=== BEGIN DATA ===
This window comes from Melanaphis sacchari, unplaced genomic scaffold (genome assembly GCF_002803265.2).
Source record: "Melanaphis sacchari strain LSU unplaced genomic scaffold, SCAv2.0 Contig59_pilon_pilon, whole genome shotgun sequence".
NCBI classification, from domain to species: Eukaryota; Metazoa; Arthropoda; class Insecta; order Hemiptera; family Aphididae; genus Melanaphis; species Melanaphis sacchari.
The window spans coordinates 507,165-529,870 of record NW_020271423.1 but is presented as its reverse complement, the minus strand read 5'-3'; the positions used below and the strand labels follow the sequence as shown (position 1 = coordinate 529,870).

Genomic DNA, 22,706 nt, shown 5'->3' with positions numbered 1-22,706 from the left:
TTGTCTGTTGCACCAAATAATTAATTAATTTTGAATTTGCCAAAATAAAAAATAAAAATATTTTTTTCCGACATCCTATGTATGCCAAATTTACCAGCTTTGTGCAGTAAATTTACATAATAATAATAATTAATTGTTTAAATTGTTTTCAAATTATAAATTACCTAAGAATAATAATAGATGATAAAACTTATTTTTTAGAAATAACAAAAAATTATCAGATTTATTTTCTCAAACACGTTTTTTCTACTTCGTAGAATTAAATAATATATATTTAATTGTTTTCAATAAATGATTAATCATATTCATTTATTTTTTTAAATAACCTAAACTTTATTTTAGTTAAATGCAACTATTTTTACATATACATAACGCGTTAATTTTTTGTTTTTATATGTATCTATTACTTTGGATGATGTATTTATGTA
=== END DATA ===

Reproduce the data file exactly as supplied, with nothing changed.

This window comes from Melanaphis sacchari, unplaced genomic scaffold (genome assembly GCF_002803265.2).
Source record: "Melanaphis sacchari strain LSU unplaced genomic scaffold, SCAv2.0 Contig59_pilon_pilon, whole genome shotgun sequence".
NCBI classification, from domain to species: Eukaryota; Metazoa; Arthropoda; class Insecta; order Hemiptera; family Aphididae; genus Melanaphis; species Melanaphis sacchari.
The window spans coordinates 507,165-529,870 of record NW_020271423.1 but is presented as its reverse complement, the minus strand read 5'-3'; the positions used below and the strand labels follow the sequence as shown (position 1 = coordinate 529,870).

Genomic DNA, 22,706 nt, shown 5'->3' with positions numbered 1-22,706 from the left:
TTGTCTGTTGCACCAAATAATTAATTAATTTTGAATTTGCCAAAATAAAAAATAAAAATATTTTTTTCCGACATCCTATGTATGCCAAATTTACCAGCTTTGTGCAGTAAATTTACATAATAATAATAATTAATTGTTTAAATTGTTTTCAAATTATAAATTACCTAAGAATAATAATAGATGATAAAACTTATTTTTTAGAAATAACAAAAAATTATCAGATTTATTTTCTCAAACACGTTTTTTCTACTTCGTAGAATTAAATAATATATATTTAATTGTTTTCAATAAATGATTAATCATATTCATTTATTTTTTTAAATAACCTAAACTTTATTTTAGTTAAATGCAACTATTTTTACATATACATAACGCGTTAATTTTTTGTTTTTATATGTATCTATTACTTTGGATGATGTATTTATGTA